Oral malignancies may be symptomatic or asymptomatic. Data suggest two distinct pathways for the development of oropharyngeal cancer: one driven predominantly by the carcinogenic effects of tobacco or alcohol (or both), the other by genomic instability induced by human papillomavirus.
The patient may complain of a mouth sore that fails to heal or that bleeds easily, or a persistent white or red (or mixed) patch. The patient may note a lump, thickening, or soreness in the mouth, throat, or tongue; difficulty chewing or swallowing food; difficulty moving the jaw or tongue; chronic hoarseness; numbness of the tongue or other areas of the mouth; or a swelling of the jaw, causing dentures to fit poorly or become uncomfortable.
Perform a thorough evaluation of the oropharynx, as well as lymph nodes in the head and neck. Suspicious lesions may occur on the lips, tongue, floor of the mouth, palate, gingiva, or oral mucosa, and may appear as an ulcer or a soft-tissue mass or masses that can be pink, reddish, purple, white, or mixed red and white. The lesion typically is indurated and may be painful. It may enlarge rapidly between examinations.
The differential diagnosis includes oral squamous cell carcinoma, lymphoma, Kaposi sarcoma, traumatic ulcer, hyperplasia, and hyperkeratosis.
An ulcerated lesion or symptom described above that is present for 2 weeks or longer should be evaluated promptly by a dentist or physician. If cancer is suspected, a biopsy should be obtained to make a definitive diagnosis. Treatment will be based on the specific diagnosis.
The patient may complain of chronic facial or jaw pain, sensitive teeth, earache, or waking up with a headache or facial pain. Often, the patient is not aware that he or she is clenching or grinding the teeth. Bruxism very often is a result of increased stress or anxiety, causing the patient consciously or unconsciously to clench or grind the teeth. However, some people may be "nighttime bruxers" and grind their teeth while sleeping, often loudly enough to wake others sleeping in the same room.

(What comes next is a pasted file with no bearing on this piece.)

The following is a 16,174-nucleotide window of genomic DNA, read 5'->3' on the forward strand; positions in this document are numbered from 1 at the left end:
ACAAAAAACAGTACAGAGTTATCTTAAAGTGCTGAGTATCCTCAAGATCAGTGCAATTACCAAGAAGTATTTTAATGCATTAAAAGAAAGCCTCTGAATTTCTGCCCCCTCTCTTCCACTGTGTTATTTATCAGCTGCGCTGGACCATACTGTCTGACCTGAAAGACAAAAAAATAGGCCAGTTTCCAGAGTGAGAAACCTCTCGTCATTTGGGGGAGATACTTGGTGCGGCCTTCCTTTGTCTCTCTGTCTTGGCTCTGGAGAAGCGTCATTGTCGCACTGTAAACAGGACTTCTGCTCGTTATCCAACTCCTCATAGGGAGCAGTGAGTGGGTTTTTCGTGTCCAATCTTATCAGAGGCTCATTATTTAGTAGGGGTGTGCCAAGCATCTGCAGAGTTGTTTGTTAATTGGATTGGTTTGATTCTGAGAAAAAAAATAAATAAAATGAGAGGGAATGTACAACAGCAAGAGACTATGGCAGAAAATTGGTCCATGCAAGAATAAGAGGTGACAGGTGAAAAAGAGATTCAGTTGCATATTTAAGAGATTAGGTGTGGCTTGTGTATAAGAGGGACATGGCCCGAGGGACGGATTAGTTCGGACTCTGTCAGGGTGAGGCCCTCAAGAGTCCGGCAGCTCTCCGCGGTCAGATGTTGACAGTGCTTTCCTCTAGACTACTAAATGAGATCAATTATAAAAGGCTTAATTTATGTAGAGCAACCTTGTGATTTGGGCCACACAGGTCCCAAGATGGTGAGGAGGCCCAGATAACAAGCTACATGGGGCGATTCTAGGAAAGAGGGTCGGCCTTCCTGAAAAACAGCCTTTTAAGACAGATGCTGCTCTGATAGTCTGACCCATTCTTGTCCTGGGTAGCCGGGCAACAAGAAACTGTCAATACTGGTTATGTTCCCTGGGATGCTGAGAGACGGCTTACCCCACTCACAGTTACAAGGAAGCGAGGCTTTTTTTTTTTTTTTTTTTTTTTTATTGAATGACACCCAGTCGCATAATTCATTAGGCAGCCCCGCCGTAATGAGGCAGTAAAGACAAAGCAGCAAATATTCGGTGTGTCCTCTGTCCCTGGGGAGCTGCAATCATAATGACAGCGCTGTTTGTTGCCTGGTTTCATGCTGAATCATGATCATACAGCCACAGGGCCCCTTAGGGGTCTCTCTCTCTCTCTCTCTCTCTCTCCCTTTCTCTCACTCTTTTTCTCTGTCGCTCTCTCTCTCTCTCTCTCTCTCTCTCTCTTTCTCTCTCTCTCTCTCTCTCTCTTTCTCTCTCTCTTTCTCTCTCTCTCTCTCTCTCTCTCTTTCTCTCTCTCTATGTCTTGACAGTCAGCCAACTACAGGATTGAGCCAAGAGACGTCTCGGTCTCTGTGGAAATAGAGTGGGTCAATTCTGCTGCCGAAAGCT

Perform a focused evaluation of the oropharynx, jaw, and facial muscles. The teeth may appear shortened, flattened, or worn down as a result of chronic grinding or clenching of the teeth. There may be hyperkeratotic lesions on the inside of cheeks as a result of chronic grinding or biting. There may be tenderness with palpation of facial muscles.
The differential diagnosis includes other causes of facial or jaw pain, such as caries, dental abscesses, and trauma.
Refer the patient to a dentist for treatment. Treatment may include wearing a bite guard or psychological or behavioral management therapy.
Jewelry worn in piercings in the tongue, lips, or cheeks can chip or fracture the teeth. Chronic rubbing of jewelry against the gingiva can cause the gingiva to recede, leading to periodontal problems. (These complications occur apart from procedure- or technique-associated complications associated with body piercing, such as inflammation and infection, bleeding, and transmission of bloodborne pathogens.)
Refer the patient to a dentist for treatment. Recommend plastic tongue jewelry as opposed to metal to prevent fracture of teeth. Removal of the jewelry may be warranted.
The patient may complain of a "lump" in the roof or floor of the mouth, or behind the lower front teeth.
Exostosis of normal bone (covered by oral mucosal tissue) can appear as a nodular or lobulated protuberance centrally located on the hard palate (maxillary tori) or unilaterally or bilaterally located behind the mandibular incisors (mandibular tori). This develops slowly and the patient may become aware of exophytic growth only if the area is inadvertently traumatized.
Differential diagnosis includes other benign or malignant lesions, including oral cancer.
No treatment is indicated unless the exostosis interferes with speech or swallowing, or removal is needed for fabrication of dentures or a partial denture. Tori are a variation of normal anatomy.